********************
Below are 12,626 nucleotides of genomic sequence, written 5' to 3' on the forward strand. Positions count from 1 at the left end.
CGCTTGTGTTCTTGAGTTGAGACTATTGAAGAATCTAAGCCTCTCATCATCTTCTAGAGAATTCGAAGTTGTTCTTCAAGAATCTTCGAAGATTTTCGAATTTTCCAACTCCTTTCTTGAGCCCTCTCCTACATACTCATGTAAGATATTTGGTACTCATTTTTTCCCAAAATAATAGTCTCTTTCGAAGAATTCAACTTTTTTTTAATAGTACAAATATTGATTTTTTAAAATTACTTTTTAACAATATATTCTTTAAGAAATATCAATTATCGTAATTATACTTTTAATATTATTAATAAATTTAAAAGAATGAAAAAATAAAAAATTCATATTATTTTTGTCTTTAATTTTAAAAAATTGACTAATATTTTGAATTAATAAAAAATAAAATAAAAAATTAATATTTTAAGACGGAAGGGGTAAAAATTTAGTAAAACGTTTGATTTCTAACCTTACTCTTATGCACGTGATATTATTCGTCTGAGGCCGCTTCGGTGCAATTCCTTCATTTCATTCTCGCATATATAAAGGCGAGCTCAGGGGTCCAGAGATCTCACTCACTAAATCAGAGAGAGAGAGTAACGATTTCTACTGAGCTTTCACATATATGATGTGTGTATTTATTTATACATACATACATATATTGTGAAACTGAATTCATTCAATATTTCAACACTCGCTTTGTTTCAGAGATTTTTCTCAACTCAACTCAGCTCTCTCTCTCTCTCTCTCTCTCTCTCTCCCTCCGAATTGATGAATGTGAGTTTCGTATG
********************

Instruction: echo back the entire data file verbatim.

Below are 12,626 nucleotides of genomic sequence, written 5' to 3' on the forward strand. Positions count from 1 at the left end.
CGCTTGTGTTCTTGAGTTGAGACTATTGAAGAATCTAAGCCTCTCATCATCTTCTAGAGAATTCGAAGTTGTTCTTCAAGAATCTTCGAAGATTTTCGAATTTTCCAACTCCTTTCTTGAGCCCTCTCCTACATACTCATGTAAGATATTTGGTACTCATTTTTTCCCAAAATAATAGTCTCTTTCGAAGAATTCAACTTTTTTTTAATAGTACAAATATTGATTTTTTAAAATTACTTTTTAACAATATATTCTTTAAGAAATATCAATTATCGTAATTATACTTTTAATATTATTAATAAATTTAAAAGAATGAAAAAATAAAAAATTCATATTATTTTTGTCTTTAATTTTAAAAAATTGACTAATATTTTGAATTAATAAAAAATAAAATAAAAAATTAATATTTTAAGACGGAAGGGGTAAAAATTTAGTAAAACGTTTGATTTCTAACCTTACTCTTATGCACGTGATATTATTCGTCTGAGGCCGCTTCGGTGCAATTCCTTCATTTCATTCTCGCATATATAAAGGCGAGCTCAGGGGTCCAGAGATCTCACTCACTAAATCAGAGAGAGAGAGTAACGATTTCTACTGAGCTTTCACATATATGATGTGTGTATTTATTTATACATACATACATATATTGTGAAACTGAATTCATTCAATATTTCAACACTCGCTTTGTTTCAGAGATTTTTCTCAACTCAACTCAGCTCTCTCTCTCTCTCTCTCTCTCTCTCTCCCTCCGAATTGATGAATGTGAGTTTCGTATG